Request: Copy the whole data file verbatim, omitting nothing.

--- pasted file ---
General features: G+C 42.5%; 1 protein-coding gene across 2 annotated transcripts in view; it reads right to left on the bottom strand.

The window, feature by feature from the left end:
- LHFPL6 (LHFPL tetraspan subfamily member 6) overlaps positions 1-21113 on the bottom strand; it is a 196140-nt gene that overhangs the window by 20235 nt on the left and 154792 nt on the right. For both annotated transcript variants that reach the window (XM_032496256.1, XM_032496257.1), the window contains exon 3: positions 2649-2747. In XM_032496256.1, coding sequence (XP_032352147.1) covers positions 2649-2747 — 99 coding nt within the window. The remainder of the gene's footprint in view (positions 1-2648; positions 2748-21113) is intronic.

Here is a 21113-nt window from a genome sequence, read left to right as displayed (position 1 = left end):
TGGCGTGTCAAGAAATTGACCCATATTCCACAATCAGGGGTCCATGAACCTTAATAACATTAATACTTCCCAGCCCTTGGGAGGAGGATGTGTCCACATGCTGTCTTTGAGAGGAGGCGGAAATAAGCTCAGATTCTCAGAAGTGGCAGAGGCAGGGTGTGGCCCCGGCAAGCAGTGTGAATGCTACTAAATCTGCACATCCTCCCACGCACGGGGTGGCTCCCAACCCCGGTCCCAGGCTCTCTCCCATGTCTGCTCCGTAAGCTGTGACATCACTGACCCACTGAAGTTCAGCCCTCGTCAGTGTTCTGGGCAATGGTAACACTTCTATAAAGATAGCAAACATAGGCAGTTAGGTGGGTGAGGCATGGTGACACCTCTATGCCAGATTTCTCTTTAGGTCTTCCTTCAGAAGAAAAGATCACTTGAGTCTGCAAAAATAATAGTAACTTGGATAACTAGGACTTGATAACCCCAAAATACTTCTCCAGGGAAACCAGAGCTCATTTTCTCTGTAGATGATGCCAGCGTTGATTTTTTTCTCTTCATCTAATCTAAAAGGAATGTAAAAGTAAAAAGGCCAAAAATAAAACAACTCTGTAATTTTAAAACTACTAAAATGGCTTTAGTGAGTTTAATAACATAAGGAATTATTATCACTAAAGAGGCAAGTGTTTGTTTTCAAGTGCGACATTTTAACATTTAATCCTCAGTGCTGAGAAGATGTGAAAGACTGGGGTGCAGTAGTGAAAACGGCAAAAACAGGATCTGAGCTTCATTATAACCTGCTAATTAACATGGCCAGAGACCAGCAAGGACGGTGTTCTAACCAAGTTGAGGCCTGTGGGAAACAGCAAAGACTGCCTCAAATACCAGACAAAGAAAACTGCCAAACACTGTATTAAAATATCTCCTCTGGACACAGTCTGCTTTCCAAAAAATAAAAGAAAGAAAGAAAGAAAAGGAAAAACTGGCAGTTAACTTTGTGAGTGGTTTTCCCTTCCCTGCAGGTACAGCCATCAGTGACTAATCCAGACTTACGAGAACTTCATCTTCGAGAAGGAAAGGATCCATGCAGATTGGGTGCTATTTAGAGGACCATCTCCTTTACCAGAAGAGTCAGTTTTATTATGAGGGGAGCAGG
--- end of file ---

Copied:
General features: G+C 42.5%; 1 protein-coding gene across 2 annotated transcripts in view; it reads right to left on the bottom strand.

The window, feature by feature from the left end:
- LHFPL6 (LHFPL tetraspan subfamily member 6) overlaps positions 1-21113 on the bottom strand; it is a 196140-nt gene that overhangs the window by 20235 nt on the left and 154792 nt on the right. For both annotated transcript variants that reach the window (XM_032496256.1, XM_032496257.1), the window contains exon 3: positions 2649-2747. In XM_032496256.1, coding sequence (XP_032352147.1) covers positions 2649-2747 — 99 coding nt within the window. The remainder of the gene's footprint in view (positions 1-2648; positions 2748-21113) is intronic.

Here is a 21113-nt window from a genome sequence, read left to right as displayed (position 1 = left end):
TGGCGTGTCAAGAAATTGACCCATATTCCACAATCAGGGGTCCATGAACCTTAATAACATTAATACTTCCCAGCCCTTGGGAGGAGGATGTGTCCACATGCTGTCTTTGAGAGGAGGCGGAAATAAGCTCAGATTCTCAGAAGTGGCAGAGGCAGGGTGTGGCCCCGGCAAGCAGTGTGAATGCTACTAAATCTGCACATCCTCCCACGCACGGGGTGGCTCCCAACCCCGGTCCCAGGCTCTCTCCCATGTCTGCTCCGTAAGCTGTGACATCACTGACCCACTGAAGTTCAGCCCTCGTCAGTGTTCTGGGCAATGGTAACACTTCTATAAAGATAGCAAACATAGGCAGTTAGGTGGGTGAGGCATGGTGACACCTCTATGCCAGATTTCTCTTTAGGTCTTCCTTCAGAAGAAAAGATCACTTGAGTCTGCAAAAATAATAGTAACTTGGATAACTAGGACTTGATAACCCCAAAATACTTCTCCAGGGAAACCAGAGCTCATTTTCTCTGTAGATGATGCCAGCGTTGATTTTTTTCTCTTCATCTAATCTAAAAGGAATGTAAAAGTAAAAAGGCCAAAAATAAAACAACTCTGTAATTTTAAAACTACTAAAATGGCTTTAGTGAGTTTAATAACATAAGGAATTATTATCACTAAAGAGGCAAGTGTTTGTTTTCAAGTGCGACATTTTAACATTTAATCCTCAGTGCTGAGAAGATGTGAAAGACTGGGGTGCAGTAGTGAAAACGGCAAAAACAGGATCTGAGCTTCATTATAACCTGCTAATTAACATGGCCAGAGACCAGCAAGGACGGTGTTCTAACCAAGTTGAGGCCTGTGGGAAACAGCAAAGACTGCCTCAAATACCAGACAAAGAAAACTGCCAAACACTGTATTAAAATATCTCCTCTGGACACAGTCTGCTTTCCAAAAAATAAAAGAAAGAAAGAAAGAAAAGGAAAAACTGGCAGTTAACTTTGTGAGTGGTTTTCCCTTCCCTGCAGGTACAGCCATCAGTGACTAATCCAGACTTACGAGAACTTCATCTTCGAGAAGGAAAGGATCCATGCAGATTGGGTGCTATTTAGAGGACCATCTCCTTTACCAGAAGAGTCAGTTTTATTATGAGGGGAGCAGG